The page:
D181 MAP: students achieving, growing

Fall MAP scores show students in Community Consolidated Elementary District 181 are high-achievers and, in almost all cases, showing more growth than their peers.

“Some school districts only focus on achievement,” Superintendent Hector Garcia said. “We’re very proud of achievement but also focusing on student growth.”

Districtwide, 72.1 percent of students met or exceeded the 69th percentile benchmark, while 79.2 did so in math. That percentage falls in line with results for the past six tests in reading (71.9 to 77.3), said Tracey Miller, director of assessment, instruction and evaluation. The math percentage is slightly higher than the range of 74.6 to 78.8 percent for previous tests.

D181 students took the MAP test between Sept. 19-30 after about four weeks of instruction. They will take MAP tests again in the winter and spring.

“It’s a strong start and we’ll continue to add on during the next two benchmarking periods,” Miller said.

Almost 79 percent of students scored in the top three decile bands (70-99 percent) in math, which Miller called extraordinary, and almost 72 percent did so in reading.

Percentages of students meeting/exceeding standards by building range from 70.1 to 76.4 in reading and 73.7 to 85.8 percent in math.

The results on the RIT scale, which MAP Growth uses to help measure and compare academic achievement and growth, are even more impressive.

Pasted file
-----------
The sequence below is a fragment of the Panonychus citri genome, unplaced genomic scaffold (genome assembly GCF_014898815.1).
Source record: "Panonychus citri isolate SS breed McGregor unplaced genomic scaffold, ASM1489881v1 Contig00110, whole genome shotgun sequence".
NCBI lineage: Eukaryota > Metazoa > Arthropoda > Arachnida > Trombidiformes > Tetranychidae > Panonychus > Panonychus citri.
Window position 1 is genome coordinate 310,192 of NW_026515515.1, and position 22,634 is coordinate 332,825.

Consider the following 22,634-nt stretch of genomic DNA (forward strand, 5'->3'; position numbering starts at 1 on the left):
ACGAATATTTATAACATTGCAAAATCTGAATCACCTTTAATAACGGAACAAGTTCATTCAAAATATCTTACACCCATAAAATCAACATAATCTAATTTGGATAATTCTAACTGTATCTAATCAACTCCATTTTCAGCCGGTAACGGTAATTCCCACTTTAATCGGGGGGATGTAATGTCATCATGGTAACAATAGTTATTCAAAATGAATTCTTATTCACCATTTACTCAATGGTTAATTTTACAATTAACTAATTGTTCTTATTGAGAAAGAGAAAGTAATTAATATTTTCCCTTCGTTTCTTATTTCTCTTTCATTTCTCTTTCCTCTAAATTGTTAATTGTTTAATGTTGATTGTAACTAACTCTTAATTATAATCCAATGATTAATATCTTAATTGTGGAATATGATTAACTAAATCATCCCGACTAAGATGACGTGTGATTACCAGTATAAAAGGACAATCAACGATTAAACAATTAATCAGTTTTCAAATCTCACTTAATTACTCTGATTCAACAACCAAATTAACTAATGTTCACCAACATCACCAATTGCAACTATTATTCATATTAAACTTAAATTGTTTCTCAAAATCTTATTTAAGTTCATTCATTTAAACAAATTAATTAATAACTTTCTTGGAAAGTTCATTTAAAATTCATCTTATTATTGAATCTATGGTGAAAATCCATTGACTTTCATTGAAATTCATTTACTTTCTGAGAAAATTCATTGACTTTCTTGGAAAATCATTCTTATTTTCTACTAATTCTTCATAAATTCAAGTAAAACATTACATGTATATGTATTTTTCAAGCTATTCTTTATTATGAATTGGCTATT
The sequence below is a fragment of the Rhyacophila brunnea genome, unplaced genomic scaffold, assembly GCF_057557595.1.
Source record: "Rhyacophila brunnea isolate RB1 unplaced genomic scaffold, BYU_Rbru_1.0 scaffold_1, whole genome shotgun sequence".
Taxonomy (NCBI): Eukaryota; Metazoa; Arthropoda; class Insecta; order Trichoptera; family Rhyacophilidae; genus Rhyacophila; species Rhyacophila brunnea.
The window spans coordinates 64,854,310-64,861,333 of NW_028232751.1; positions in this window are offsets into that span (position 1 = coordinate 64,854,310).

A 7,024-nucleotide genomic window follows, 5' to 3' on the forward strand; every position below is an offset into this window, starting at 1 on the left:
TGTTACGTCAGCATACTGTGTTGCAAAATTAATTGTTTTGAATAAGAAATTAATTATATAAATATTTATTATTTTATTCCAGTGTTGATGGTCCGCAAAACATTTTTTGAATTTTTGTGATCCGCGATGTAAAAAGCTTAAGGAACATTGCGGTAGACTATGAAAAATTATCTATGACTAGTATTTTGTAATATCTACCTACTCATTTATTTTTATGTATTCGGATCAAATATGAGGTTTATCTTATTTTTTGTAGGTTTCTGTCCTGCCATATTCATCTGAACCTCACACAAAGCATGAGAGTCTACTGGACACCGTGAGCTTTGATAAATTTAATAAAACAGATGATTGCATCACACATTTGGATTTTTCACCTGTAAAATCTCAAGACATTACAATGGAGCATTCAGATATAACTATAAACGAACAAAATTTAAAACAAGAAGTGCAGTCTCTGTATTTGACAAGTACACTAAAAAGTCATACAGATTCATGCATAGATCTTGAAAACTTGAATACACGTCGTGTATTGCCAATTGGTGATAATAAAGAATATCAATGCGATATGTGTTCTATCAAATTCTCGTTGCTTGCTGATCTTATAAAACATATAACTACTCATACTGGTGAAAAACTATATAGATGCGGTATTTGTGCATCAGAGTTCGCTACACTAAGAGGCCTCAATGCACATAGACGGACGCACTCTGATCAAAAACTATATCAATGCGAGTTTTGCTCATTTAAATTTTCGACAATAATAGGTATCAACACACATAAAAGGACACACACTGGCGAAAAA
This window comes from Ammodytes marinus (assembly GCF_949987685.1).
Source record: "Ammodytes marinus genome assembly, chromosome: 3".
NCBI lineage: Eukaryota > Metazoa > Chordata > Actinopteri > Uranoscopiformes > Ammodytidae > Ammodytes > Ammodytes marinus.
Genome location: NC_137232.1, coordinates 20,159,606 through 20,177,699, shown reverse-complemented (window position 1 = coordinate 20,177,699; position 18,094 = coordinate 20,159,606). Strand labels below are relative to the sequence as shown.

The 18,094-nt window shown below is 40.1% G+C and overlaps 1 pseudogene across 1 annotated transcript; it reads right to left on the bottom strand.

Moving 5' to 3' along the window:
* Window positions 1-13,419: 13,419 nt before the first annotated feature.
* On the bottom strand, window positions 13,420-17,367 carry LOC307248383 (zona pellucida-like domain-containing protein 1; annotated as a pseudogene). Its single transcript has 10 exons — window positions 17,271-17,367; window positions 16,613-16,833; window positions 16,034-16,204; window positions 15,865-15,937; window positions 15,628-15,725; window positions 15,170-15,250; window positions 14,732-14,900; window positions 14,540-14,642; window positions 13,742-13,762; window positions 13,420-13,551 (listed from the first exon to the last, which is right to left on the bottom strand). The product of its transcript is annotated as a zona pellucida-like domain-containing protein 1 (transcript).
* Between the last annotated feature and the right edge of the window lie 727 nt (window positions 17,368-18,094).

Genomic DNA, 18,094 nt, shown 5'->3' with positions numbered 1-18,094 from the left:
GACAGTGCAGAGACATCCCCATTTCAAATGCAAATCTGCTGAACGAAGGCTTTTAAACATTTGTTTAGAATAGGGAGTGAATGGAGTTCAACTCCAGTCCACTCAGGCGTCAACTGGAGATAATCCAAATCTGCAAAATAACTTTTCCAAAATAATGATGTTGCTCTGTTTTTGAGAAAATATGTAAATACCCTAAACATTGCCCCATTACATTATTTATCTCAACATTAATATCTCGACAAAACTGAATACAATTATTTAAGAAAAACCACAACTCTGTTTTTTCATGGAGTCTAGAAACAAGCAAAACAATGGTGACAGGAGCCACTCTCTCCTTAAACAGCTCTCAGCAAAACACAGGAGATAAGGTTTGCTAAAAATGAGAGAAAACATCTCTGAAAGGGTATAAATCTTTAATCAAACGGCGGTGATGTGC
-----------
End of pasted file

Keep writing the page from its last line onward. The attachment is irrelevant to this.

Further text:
Reading RIT scores are in the 99th percentile for second- through sixth-graders and the 97th percentile for seventh- and eighth-graders, with more than 50 percent of students growing more than their peers in all grades except third.

“The principals were pretty consistently positive that this cohort is going to bounce back,” Miller said of the third-graders.

In math, all grade levels performed in the 99th percentile and all students grew more than their peers.

“Which is exactly what we want to see,” Miller said.

Board member Margie Kleber praised educators for the results.

“I’d like to congratulate the department of learning and our administrative team for these incredible numbers,” she said, noting many school districts around the country are seeing declines in test scores following interruptions in instruction during the pandemic.

“Clearly what we did worked,” Kleber said. “It set our students up for success.”

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Pamela Lannom is editor of The Hinsdalean